Hayle's James Franklin is Groundskeeper of the Year

A bright young man with boundless energy, enthusiasm and eagerness to learn has emerged from a short list of six nominations to be acclaimed as Cornwall Cricket Groundskeeper of the Year.


James Franklin is the 2021 winner of the Del Codd Trophy, awarded in memory of a genial engineer and groundsman who gave great service to Cornish cricket.

At 33 years of age, Hayle’s man for all seasons and any task on or off the field requiring attention throughout the year is the youngest winner of this trophy.


Not only does he find the time to perform a leading role for Hayle 1st XI, when not playing football, golf or hurtling down the ski slopes, he prepares the ground and paints the clubhouse.


When ancient CACG emissary Robert Jobson ventured into the Towans in search of Hayle CC’s Action Man, he found an emerald green square and outfield looking the best in its 60 year history.

In a corner, beside the clubhouse which he is busy renovating, James was up a ladder erecting practice nets with the assistance of fellow players.


On being presented with his trophy, he was at pains to point out that he is “one of the team.” Hayle’s ranking as Cornwall’s most improved cricket ground has been a team effort.


James, who has lived locally all his life and first played for Leedstown before joining Hayle in 2010 to progress his cricket, was introduced to groundwork by predecessor Neil Trestrail.


To ease the pressure on former Hayle batsman Neil, who continues to contribute, he began with simple tasks on match day and gradually broadened his skills and workload through the week.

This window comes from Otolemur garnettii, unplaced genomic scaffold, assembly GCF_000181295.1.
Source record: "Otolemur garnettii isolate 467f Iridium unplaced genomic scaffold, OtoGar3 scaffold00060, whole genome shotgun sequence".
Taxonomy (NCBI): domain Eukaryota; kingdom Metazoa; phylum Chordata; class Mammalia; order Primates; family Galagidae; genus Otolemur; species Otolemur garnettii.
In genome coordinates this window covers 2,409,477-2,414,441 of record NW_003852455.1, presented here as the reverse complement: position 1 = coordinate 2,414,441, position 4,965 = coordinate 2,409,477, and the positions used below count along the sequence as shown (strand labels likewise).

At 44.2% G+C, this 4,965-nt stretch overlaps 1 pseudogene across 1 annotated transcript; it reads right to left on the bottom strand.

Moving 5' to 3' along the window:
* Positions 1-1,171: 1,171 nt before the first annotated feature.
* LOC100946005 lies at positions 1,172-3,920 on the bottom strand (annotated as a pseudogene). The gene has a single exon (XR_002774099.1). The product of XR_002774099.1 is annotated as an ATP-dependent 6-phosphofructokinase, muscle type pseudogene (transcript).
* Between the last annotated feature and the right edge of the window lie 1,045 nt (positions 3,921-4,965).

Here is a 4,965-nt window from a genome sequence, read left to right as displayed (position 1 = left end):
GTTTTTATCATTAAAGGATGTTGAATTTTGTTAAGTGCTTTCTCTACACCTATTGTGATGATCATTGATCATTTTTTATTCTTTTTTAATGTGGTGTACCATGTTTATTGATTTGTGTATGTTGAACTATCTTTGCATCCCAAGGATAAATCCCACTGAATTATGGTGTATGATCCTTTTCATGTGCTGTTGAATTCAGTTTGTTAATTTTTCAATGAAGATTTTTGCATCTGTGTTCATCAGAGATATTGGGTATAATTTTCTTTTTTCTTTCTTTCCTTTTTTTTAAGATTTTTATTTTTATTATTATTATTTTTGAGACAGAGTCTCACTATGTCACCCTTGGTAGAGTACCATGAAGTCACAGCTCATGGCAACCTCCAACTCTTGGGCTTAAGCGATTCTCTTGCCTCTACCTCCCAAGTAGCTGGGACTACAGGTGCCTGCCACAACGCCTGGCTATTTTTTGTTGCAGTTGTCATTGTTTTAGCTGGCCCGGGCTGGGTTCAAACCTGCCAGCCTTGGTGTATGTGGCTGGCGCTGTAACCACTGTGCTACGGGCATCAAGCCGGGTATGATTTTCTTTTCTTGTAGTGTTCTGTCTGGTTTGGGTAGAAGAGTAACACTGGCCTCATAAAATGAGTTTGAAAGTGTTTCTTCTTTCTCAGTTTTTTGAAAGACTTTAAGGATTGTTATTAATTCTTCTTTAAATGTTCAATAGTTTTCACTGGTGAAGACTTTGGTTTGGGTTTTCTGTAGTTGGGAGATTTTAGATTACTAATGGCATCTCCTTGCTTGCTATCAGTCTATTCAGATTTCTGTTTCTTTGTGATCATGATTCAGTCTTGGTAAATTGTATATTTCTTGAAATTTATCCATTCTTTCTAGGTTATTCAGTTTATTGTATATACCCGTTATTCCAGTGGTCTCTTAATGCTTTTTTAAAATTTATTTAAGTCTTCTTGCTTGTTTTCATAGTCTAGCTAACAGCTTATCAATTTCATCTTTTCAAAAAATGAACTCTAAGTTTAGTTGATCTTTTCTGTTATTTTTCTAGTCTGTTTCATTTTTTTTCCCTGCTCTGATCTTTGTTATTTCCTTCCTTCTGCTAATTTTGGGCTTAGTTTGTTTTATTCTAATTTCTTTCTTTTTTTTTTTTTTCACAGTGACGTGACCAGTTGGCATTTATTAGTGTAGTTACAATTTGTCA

A cricket ground built in the dunes on sand is by its nature fast drying. It requires expertise on how best to grow deep rooted grass in those conditions, and when to water and roll in order to produce a decent surface for match days.


To achieve this, James cast his eyes across the estuary to Lelant and sought the local wisdom of Keith Kemp, greenskeeper at West Cornwall Golf Club for many years.


He also attended a pre-season training course at Mount Ambrose, put on by the Grounds Management Association and Cornwall Association of Cricket Groundskeepers.


He has sought advice too over the years from the CACG’s newly-elected chairman Simon Johnson and the pitch adviser for West Cornwall, Jamie Stevens of Penzance.


James says he also has the fortune to be employed full time and supported all the way by Paul Lello, boss of CIB Lello Plant Hire Ltd and chairman of Hayle CC. Equally crucial, he has the support of his delightful partner Jenny. She enjoys watching the cricket at scenic Hayle CC with her best friend Holly, partner of James’s best mate and fellow Hayle cricketer James Cameron.


It means he can feel free to work to the weather, and pop to the Towans when conditions are in his favour. He sees this duty as a 12 month commitment. Autumn renovation, winter aeration and regular feeding and trimming of square and outfield are essential in this era of global warming.

The days when winters were colder, and cricket grounds could be left to hibernate for six months, have gone. As James demonstrates daily, there is always work to be done. The challenge is to find more young volunteers like him to do that work, and keep doing it. They are gold dust.


Robert Jobson

CCG Hon Secretary